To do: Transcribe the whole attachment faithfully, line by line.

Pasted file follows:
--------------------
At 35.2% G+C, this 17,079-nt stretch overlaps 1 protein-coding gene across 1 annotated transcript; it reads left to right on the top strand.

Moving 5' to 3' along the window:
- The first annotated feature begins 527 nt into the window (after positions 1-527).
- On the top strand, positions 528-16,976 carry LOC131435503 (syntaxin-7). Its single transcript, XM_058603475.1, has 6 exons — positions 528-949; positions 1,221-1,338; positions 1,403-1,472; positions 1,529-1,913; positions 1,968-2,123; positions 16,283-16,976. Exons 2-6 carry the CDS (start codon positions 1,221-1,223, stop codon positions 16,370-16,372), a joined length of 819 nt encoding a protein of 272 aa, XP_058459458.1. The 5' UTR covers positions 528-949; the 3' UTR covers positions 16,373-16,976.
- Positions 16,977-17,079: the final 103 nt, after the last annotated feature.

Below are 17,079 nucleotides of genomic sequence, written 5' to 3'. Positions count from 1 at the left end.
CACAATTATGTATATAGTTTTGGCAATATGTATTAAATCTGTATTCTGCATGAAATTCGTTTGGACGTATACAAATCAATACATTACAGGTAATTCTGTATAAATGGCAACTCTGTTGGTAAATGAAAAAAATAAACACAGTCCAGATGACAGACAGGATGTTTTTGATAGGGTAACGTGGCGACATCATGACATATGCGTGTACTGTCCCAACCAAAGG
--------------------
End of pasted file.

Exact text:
At 35.2% G+C, this 17,079-nt stretch overlaps 1 protein-coding gene across 1 annotated transcript; it reads left to right on the top strand.

Moving 5' to 3' along the window:
- The first annotated feature begins 527 nt into the window (after positions 1-527).
- On the top strand, positions 528-16,976 carry LOC131435503 (syntaxin-7). Its single transcript, XM_058603475.1, has 6 exons — positions 528-949; positions 1,221-1,338; positions 1,403-1,472; positions 1,529-1,913; positions 1,968-2,123; positions 16,283-16,976. Exons 2-6 carry the CDS (start codon positions 1,221-1,223, stop codon positions 16,370-16,372), a joined length of 819 nt encoding a protein of 272 aa, XP_058459458.1. The 5' UTR covers positions 528-949; the 3' UTR covers positions 16,373-16,976.
- Positions 16,977-17,079: the final 103 nt, after the last annotated feature.

Below are 17,079 nucleotides of genomic sequence, written 5' to 3'. Positions count from 1 at the left end.
CACAATTATGTATATAGTTTTGGCAATATGTATTAAATCTGTATTCTGCATGAAATTCGTTTGGACGTATACAAATCAATACATTACAGGTAATTCTGTATAAATGGCAACTCTGTTGGTAAATGAAAAAAATAAACACAGTCCAGATGACAGACAGGATGTTTTTGATAGGGTAACGTGGCGACATCATGACATATGCGTGTACTGTCCCAACCAAAGG